Is doubling of serum creatinine a valid clinical 'hard' endpoint in clinical nephrology trials?

Nephron Clin Pract. 2011;119(3):c195-9; discussion c199. doi: 10.1159/000327614. Epub 2011 Aug 11.


The composite of end stage renal disease (ESRD), doubling of serum creatinine and (renal) death, is a frequently used endpoint in randomized clinical trials in nephrology. Doubling of serum creatinine is a well-accepted part of this endpoint because a doubling of serum creatinine reflects a large sustained change in glomerular filtration rate (GFR) and predicts the development of ESRD. Although doubling of serum creatinine is frequently used, the validity of using this outcome as part of a composite endpoint is hampered by various factors. Firstly, serum creatinine may reflect changes in muscle mass unrelated to true GFR changes. Secondly, changes in serum creatinine may reflect hemodynamic changes in renal perfusion and not a structural effect on renal function. Finally, doubling of serum creatinine is an arbitrary choice and different proportional changes may represent a better indicator for ESRD. In this minireview, each of these factors will be discussed and recommendations are made for interpretation of clinical trials using doubling of serum creatinine as a composite endpoint in nephrology trials.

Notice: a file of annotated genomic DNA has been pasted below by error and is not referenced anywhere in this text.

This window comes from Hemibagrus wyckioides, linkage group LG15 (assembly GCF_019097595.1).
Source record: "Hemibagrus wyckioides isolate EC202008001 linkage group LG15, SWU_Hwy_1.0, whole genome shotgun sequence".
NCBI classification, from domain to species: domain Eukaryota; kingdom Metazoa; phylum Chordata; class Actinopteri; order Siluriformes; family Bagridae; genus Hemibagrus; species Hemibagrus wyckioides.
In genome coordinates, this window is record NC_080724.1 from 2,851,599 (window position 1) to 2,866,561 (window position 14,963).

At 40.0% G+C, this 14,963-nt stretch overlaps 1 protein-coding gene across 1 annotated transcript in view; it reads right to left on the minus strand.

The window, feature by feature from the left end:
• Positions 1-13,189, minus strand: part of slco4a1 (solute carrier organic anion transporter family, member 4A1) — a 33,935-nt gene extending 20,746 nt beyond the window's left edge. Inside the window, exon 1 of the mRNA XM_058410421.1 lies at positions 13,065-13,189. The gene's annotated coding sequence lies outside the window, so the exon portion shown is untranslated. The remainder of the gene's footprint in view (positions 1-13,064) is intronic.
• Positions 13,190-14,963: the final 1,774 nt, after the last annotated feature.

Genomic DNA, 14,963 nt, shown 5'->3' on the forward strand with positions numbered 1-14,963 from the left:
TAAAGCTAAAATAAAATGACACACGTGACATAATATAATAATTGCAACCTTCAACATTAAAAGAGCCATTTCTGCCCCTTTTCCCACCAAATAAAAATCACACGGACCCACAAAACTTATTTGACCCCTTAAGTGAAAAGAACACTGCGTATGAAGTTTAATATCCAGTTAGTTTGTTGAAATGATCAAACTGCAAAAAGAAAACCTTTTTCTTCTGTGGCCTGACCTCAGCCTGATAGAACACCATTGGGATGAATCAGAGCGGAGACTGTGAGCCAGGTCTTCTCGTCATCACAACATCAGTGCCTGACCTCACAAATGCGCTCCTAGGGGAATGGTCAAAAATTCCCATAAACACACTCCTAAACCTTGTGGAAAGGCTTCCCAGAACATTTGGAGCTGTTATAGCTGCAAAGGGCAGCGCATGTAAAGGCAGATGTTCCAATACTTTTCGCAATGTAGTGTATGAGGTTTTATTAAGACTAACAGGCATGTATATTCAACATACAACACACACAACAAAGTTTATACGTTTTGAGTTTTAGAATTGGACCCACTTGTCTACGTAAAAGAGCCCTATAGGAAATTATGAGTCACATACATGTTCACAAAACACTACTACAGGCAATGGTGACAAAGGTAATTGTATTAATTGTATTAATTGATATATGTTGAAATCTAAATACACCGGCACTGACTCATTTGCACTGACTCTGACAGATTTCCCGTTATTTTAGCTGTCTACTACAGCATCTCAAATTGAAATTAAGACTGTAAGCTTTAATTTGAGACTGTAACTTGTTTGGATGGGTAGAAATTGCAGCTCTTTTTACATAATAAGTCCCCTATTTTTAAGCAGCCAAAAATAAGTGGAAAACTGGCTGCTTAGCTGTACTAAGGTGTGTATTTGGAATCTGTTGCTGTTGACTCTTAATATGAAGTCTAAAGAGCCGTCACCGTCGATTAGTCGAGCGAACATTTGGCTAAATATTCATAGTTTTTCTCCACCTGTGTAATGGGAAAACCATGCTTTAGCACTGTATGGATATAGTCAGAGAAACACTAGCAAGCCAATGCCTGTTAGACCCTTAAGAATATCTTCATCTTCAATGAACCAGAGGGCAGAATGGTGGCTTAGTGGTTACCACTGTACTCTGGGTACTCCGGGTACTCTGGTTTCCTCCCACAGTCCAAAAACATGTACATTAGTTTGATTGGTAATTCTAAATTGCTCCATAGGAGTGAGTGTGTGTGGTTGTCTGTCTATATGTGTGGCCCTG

Publication types

  • Review

MeSH terms

  • Body Composition*
  • Creatinine / blood*
  • Data Interpretation, Statistical
  • Diet
  • Glomerular Filtration Rate
  • Hemodynamics*
  • Humans
  • Kidney Diseases / blood
  • Kidney Diseases / drug therapy*
  • Kidney Diseases / physiopathology
  • Muscle, Skeletal / metabolism
  • Randomized Controlled Trials as Topic


  • Creatinine